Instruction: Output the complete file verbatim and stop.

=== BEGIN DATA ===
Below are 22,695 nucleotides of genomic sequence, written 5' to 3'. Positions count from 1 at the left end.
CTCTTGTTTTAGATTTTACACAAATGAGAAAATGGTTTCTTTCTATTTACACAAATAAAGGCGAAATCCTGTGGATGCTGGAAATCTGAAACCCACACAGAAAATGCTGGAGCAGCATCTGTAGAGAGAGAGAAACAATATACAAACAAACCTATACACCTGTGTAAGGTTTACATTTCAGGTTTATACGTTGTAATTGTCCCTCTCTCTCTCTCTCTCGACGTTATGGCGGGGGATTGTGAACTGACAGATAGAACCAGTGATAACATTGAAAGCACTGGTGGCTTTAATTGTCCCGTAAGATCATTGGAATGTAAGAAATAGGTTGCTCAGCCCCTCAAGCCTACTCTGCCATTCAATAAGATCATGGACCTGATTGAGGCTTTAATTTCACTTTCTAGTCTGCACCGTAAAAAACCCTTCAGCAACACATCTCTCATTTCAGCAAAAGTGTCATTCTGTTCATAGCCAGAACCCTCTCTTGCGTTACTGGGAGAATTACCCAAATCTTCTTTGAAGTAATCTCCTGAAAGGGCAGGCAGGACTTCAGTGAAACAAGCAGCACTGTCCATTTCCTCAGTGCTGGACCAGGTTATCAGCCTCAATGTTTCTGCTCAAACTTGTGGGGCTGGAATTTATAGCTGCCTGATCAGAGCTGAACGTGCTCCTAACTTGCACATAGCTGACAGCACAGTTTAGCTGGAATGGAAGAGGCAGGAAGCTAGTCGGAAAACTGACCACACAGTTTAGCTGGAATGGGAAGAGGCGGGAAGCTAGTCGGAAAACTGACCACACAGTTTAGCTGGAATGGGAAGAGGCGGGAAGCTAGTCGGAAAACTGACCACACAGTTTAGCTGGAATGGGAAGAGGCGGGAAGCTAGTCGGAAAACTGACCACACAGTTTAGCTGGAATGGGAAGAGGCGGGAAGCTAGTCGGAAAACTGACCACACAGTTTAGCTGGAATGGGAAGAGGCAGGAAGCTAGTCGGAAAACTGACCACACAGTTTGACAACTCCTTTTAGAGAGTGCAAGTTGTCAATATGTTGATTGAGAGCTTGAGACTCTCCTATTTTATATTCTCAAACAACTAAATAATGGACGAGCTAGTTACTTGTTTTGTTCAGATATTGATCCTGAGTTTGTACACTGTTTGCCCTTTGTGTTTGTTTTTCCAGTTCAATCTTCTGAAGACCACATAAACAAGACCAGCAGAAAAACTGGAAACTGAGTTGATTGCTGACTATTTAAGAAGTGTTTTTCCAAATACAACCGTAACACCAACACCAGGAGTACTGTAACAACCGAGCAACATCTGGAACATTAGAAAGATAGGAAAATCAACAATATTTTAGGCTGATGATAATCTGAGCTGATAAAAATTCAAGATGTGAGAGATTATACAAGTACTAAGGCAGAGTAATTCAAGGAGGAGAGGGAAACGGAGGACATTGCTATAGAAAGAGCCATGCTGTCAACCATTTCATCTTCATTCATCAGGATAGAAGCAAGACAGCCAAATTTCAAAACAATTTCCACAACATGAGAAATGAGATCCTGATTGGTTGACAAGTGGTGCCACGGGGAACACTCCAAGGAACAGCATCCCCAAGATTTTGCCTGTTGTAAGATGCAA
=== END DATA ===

Below are 22,695 nucleotides of genomic sequence, written 5' to 3'. Positions count from 1 at the left end.
CTCTTGTTTTAGATTTTACACAAATGAGAAAATGGTTTCTTTCTATTTACACAAATAAAGGCGAAATCCTGTGGATGCTGGAAATCTGAAACCCACACAGAAAATGCTGGAGCAGCATCTGTAGAGAGAGAGAAACAATATACAAACAAACCTATACACCTGTGTAAGGTTTACATTTCAGGTTTATACGTTGTAATTGTCCCTCTCTCTCTCTCTCTCGACGTTATGGCGGGGGATTGTGAACTGACAGATAGAACCAGTGATAACATTGAAAGCACTGGTGGCTTTAATTGTCCCGTAAGATCATTGGAATGTAAGAAATAGGTTGCTCAGCCCCTCAAGCCTACTCTGCCATTCAATAAGATCATGGACCTGATTGAGGCTTTAATTTCACTTTCTAGTCTGCACCGTAAAAAACCCTTCAGCAACACATCTCTCATTTCAGCAAAAGTGTCATTCTGTTCATAGCCAGAACCCTCTCTTGCGTTACTGGGAGAATTACCCAAATCTTCTTTGAAGTAATCTCCTGAAAGGGCAGGCAGGACTTCAGTGAAACAAGCAGCACTGTCCATTTCCTCAGTGCTGGACCAGGTTATCAGCCTCAATGTTTCTGCTCAAACTTGTGGGGCTGGAATTTATAGCTGCCTGATCAGAGCTGAACGTGCTCCTAACTTGCACATAGCTGACAGCACAGTTTAGCTGGAATGGAAGAGGCAGGAAGCTAGTCGGAAAACTGACCACACAGTTTAGCTGGAATGGGAAGAGGCGGGAAGCTAGTCGGAAAACTGACCACACAGTTTAGCTGGAATGGGAAGAGGCGGGAAGCTAGTCGGAAAACTGACCACACAGTTTAGCTGGAATGGGAAGAGGCGGGAAGCTAGTCGGAAAACTGACCACACAGTTTAGCTGGAATGGGAAGAGGCGGGAAGCTAGTCGGAAAACTGACCACACAGTTTAGCTGGAATGGGAAGAGGCAGGAAGCTAGTCGGAAAACTGACCACACAGTTTGACAACTCCTTTTAGAGAGTGCAAGTTGTCAATATGTTGATTGAGAGCTTGAGACTCTCCTATTTTATATTCTCAAACAACTAAATAATGGACGAGCTAGTTACTTGTTTTGTTCAGATATTGATCCTGAGTTTGTACACTGTTTGCCCTTTGTGTTTGTTTTTCCAGTTCAATCTTCTGAAGACCACATAAACAAGACCAGCAGAAAAACTGGAAACTGAGTTGATTGCTGACTATTTAAGAAGTGTTTTTCCAAATACAACCGTAACACCAACACCAGGAGTACTGTAACAACCGAGCAACATCTGGAACATTAGAAAGATAGGAAAATCAACAATATTTTAGGCTGATGATAATCTGAGCTGATAAAAATTCAAGATGTGAGAGATTATACAAGTACTAAGGCAGAGTAATTCAAGGAGGAGAGGGAAACGGAGGACATTGCTATAGAAAGAGCCATGCTGTCAACCATTTCATCTTCATTCATCAGGATAGAAGCAAGACAGCCAAATTTCAAAACAATTTCCACAACATGAGAAATGAGATCCTGATTGGTTGACAAGTGGTGCCACGGGGAACACTCCAAGGAACAGCATCCCCAAGATTTTGCCTGTTGTAAGATGCAA